Trust Counts

Trust is a central theme of soap operas, TV dramas and political relationships. It’s lauded as being the keystone of good marriages and partnerships. Teenagers are reminded that they will not be allowed to stay home on their own, or out late, or have the keys to the car until they can be trusted. For many people the realization that trust has been “broken” can lead to a lengthy or impossible reconciliation.

If one was inclined to look at the importance we place on trust in a marriage from a biological point of view, the risk of raising someone else’s offspring, or losing the support of a good partner to someone else, could impact the long-term success of one’s own off-spring. But mostly, when someone discovers that their partner was not “faithful,” babies aside, it feels really bad- poem-writing, sad song singing bad.

Dogs are among the few species on the planet who allow us to break trust with them, and not make us pay for it, consistently. Yell at or physically reprimand a cat and you might not see them again, or are at least likely to have to clean out the scratches you received in return. Few believe that the lions in the cage being kept under control with a whip are to be trusted to safely snuggle on the couch with their “tamer.”

We can and do break the trust with our dogs routinely and there is a price. It’s bad enough to wonder if your partner is trustworthy when they call claiming another late night at the office. It’s another to wonder if the person approaching you is going to physically restrain, hurt or scare you. Being at risk physically, even if it’s done leaving no marks, is not something one forgets or puts aside easily.

The risk of losing trust with a dog is greater the shorter the relationship or the smaller the existing trust account. If we, from the moment we meet and handle a dog demonstrate that we are safe and worthy of their trust, and should we have to withdraw from the trust account we’ve built, we are less likely to lose it all. We are less likely to get bitten, or growled at by a dog and more likely to have them come when we call them. A dog’s behavior can tell us as much about our relationship with them as it tells us about them. Trust counts.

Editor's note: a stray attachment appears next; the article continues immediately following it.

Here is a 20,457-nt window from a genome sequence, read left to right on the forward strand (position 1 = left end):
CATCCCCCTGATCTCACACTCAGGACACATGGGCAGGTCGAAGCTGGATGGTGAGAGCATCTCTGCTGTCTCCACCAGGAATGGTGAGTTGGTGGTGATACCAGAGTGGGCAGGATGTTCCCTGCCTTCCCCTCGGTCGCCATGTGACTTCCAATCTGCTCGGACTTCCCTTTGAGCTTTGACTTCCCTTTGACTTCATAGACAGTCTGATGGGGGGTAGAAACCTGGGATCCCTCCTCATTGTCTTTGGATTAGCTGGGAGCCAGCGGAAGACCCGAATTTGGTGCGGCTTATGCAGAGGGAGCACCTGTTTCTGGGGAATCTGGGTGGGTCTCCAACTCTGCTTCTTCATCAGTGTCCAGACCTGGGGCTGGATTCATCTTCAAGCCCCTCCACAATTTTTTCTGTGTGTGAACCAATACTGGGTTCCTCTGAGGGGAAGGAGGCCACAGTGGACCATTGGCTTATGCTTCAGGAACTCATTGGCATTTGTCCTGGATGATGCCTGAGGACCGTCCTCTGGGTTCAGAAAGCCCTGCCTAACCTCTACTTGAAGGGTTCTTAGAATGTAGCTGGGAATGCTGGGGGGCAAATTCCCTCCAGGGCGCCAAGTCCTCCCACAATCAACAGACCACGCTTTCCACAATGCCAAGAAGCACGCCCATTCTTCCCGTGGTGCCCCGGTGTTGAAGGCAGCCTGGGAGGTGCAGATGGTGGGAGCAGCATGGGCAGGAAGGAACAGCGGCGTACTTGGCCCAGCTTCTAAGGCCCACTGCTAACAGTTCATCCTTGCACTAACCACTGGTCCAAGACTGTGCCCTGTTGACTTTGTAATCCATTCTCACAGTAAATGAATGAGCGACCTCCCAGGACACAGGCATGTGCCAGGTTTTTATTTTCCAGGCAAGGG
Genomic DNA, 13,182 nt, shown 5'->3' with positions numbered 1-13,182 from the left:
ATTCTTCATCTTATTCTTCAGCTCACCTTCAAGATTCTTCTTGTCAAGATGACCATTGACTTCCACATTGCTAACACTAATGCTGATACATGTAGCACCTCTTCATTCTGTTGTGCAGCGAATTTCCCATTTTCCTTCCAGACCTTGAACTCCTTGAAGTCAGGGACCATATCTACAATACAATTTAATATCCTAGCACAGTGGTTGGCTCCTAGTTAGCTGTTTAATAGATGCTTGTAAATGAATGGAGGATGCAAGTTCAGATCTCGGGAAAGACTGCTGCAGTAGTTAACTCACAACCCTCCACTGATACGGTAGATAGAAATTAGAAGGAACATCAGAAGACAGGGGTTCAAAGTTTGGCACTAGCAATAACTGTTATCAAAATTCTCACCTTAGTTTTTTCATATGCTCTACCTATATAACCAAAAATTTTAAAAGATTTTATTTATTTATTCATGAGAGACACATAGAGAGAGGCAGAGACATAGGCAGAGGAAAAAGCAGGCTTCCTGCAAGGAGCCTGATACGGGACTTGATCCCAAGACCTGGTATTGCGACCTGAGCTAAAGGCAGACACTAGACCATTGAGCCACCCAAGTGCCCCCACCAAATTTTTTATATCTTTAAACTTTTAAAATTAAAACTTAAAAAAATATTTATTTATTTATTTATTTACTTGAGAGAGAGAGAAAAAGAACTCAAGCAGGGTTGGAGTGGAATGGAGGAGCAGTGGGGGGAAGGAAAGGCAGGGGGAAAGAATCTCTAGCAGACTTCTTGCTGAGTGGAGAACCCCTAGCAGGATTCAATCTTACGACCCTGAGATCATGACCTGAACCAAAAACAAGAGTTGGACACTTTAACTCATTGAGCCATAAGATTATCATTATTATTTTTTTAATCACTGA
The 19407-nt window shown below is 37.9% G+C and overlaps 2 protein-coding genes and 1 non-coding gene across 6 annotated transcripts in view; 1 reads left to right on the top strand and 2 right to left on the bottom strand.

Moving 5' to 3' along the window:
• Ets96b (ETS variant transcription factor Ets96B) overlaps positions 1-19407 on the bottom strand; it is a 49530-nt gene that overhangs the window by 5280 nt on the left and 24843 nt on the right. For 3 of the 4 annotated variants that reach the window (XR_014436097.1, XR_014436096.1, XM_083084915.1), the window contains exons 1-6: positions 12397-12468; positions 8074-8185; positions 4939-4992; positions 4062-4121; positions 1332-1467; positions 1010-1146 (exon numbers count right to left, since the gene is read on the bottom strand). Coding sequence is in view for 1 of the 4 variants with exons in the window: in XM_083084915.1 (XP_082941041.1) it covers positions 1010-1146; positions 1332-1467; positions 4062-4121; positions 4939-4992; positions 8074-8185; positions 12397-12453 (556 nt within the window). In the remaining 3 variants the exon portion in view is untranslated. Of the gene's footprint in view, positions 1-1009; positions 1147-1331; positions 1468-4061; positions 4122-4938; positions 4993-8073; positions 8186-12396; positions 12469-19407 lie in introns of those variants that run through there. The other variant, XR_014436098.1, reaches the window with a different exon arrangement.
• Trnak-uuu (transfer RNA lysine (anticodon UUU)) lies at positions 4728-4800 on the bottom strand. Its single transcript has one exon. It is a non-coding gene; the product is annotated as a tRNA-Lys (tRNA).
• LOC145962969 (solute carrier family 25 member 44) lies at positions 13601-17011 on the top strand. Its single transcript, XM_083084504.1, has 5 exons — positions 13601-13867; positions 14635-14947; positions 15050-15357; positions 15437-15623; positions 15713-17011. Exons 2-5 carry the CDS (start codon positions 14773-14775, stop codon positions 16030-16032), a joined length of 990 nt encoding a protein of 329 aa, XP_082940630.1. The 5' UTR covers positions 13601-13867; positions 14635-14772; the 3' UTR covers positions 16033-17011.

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4 comments so far

  1. jet on

    totally! I am big on building trust. I think even cats have a ‘trust account’ – mine certainly seem to.

    • Debbie Jacobs on

      Cats, kids, pigs, elephants, birds, you name it!

  2. Susan on

    We just brought home a female pit bull from a young couple who couldn’t keep her. She is very fearful and I have never worked with a fearful dog. I do realize I have to build trust with her. Luckily we have another dog and so she is more comfortable with him although he is rather indifferent. I hope to be able to get to the rewarding part of the relationshiip but realize I need time and patience and I’m ordering your book to guide me. I also want to get exerperience with this because I want to volunteer with animals when I retire.

    • fearfuldogs on

      It’s good of you to take on this dog and want to help more. I would highly recommend you visit behaviorworks.org for lots of good info.


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